New in 3.1: LDAP Authentication
Edit: LDAP is taking a little longer than we were expecting, but we want to get it done right and proper. Therefore we have decided to release Beta 2 without functioning LDAP support. The interface is there so you can see how it looks, but do not set your authentication method to LDAP as you will be locked out. When we have a functioning addon, we will let you know here on the blog!
As mentioned in a previous post, thanks to the hard work of crazedfred and xaver in the Live Chat service, we are currently implementing support for authentication against LDAP (which includes Microsoft Active Directory). The reason we have delayed Beta 2 is because we really want to have something you can play with in the LDAP department, and within a day or two we will have support for logging in implemented.
So how do I set it up?
LDAP is included as an optional module in The Bug Genie 3.1 beta 2 onwards, and can be installed from the Modules list. This adds a ‘LDAP Authentication’ section to the menu on the left, and also adds LDAP as a mechanism to the new Authentication page. We will come to that later. On the ‘LDAP Authentication’ page, you can specify the server to connect to, the DN strings for the user and group lists (we need the group ones for restriction: see later), as well as what attributes contain the parameters needed by The Bug Genie. We need full name and email address, as these will be synchronised to The Bug Genie so that fields on website render correctly, and you can receive email notifications.
It is very important that you ensure an administrator account still exists after switching over. All accounts with the same username as one in LDAP will still remain accessible and have their old permissions, so if your network logon is ‘joebloggs’, create an account called ‘joebloggs’ and make it an administrator before continuing. This won’t be implemented in beta 2, but you can also import all LDAP users at this point, but this is not necessary as they will be created on their first login. You may wish to do this if you need to set permissions.
You can restrict access to members of certain groups too, just insert a comma separated list of group names into the relevant box, though this functionality may not be implemented in beta 2.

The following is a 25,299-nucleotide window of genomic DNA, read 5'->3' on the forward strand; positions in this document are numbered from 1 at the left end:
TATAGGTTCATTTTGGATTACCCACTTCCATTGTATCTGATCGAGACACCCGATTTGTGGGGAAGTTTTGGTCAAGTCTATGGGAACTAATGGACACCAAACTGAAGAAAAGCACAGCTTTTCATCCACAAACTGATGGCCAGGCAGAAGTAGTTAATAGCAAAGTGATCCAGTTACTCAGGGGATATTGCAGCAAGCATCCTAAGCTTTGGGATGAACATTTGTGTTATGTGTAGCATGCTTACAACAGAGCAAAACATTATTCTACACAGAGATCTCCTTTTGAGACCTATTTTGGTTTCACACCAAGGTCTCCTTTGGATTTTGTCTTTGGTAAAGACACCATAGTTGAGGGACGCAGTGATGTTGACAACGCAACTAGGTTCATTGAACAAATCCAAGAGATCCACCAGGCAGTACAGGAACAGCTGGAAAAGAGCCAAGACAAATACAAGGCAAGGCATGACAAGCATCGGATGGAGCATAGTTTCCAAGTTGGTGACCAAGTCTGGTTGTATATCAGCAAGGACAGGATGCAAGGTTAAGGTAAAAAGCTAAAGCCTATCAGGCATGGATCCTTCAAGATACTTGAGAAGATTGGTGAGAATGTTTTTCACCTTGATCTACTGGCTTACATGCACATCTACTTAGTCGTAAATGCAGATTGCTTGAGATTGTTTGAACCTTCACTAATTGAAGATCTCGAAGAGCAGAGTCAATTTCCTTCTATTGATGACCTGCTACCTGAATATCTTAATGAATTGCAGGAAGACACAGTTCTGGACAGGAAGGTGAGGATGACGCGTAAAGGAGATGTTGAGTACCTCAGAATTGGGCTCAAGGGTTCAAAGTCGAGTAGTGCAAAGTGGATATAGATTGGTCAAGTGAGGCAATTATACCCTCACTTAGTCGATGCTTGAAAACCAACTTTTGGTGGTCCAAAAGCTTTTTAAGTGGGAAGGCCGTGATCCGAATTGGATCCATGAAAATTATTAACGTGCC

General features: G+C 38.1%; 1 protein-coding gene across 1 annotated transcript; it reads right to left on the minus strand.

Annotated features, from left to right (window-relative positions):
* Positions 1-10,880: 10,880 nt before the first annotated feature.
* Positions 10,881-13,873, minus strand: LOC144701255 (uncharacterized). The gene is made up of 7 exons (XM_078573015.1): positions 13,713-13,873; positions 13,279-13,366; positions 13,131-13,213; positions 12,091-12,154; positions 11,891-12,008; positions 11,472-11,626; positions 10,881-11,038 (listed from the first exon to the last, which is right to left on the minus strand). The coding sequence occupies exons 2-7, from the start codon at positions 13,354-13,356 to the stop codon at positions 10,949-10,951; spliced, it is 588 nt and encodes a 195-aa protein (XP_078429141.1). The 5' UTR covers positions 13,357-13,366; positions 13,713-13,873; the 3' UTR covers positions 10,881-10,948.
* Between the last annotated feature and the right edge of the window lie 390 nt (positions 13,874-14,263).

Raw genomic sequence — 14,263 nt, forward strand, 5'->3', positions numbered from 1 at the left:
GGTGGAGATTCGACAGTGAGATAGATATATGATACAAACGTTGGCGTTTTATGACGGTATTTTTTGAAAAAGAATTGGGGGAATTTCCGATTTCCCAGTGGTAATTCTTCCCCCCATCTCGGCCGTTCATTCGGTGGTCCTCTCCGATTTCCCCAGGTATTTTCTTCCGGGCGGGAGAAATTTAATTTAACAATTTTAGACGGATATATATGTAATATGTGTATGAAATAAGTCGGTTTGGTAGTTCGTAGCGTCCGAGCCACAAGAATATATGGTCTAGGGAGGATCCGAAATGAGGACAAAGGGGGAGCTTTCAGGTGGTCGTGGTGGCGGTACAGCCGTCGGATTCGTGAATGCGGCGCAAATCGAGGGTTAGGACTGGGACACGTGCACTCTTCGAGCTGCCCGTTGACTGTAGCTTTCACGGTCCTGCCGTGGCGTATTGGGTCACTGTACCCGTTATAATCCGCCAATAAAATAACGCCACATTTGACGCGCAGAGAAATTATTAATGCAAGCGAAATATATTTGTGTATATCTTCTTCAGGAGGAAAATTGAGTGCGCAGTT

Finally you can prune users on this screen. Don’t do this now as you may delete your own account (besides, this also isn’t coming in beta 2), as this tool deletes all accounts which are on The Bug Genie but not LDAP. This allows you to delete an account from TBG which has been deleted in LDAP, but if the account was deleted in the directory they will not be able to log in anyway, and they will be automatically logged out.
After setting this all up, if you go to the Authentication page you can choose the LDAP backend. Also here are boxes to allow you to insert substitute text for the register, forgot password, change password and account details screens. This is important, as this functionality will be disabled and you will need to provide an alternative means, so you could say ‘Call 1234 for the IT helpdesk’ here.
After saving the settings on this page, you will be switched over to LDAP mode, and logged out. This is because all existing sessions will be invalidated after switching. If all goes well, you can now go to the login screen and use your LDAP credentials to log in.
So what happens next?
A number of things happen with your LDAP database when you log in. We will bind your user to the database, and if the bind is successful and you meet the group criteria (if specified), then you will have a session created. Then what happens next depends on whether you have a user in The Bug Genie. If you don’t (which most LDAP users won’t), then one is created, with its username, full name and email address properties filled in from the directory. The Bug Genie needs a password to be set for internals reasons, so we will autogenerate one for you – it won’t be needed by you.
If the user does exist, then we will just update the properties mentioned before. This ensures that your details are always correct.
And now you will be logged in, and you can carry on using The Bug Genie as before. Note that LDAP will be probed to validate your session on every page load (we do the same with TBG auth – we probe the users table each time), so please be prepared for the load. If, in the time of you logging in for the first time and now, the user has been deleted in LDAP, or has had its groups change so that they aren’t a member of any of the allowed groups, then the validation will fail and the users will be automatically logged out.
And thats about it. Guest access will still work if you have it enabled (if you don’t have a session active, we don’t bother probing LDAP at all, and go straight to the code which looks for CLI sessions and so on). In addition, CLI mode will not use LDAP, so if you use LDAP to authenticate with The Bug Genie and your workstation, please log into TBG via the web interface one to generate your user (unless you were imported). Then, CLI mode will always work.
Is it secure?
We know that these directories contain sensitive information, and so we don’t store credentials for the LDAP database. As mentioned, the user’s password for use by TBG will be randomly set, so the only time we actually use the user’s LDAP password is for logging in. For the administrator tools (such as importing and pruning), the credentials will be discarded after use.
As far as security of libraries is concerned, we use the PHP LDAP libraries, so as long as you keep your system up to date you have nothing to worry about here. We use LDAP client library version 3.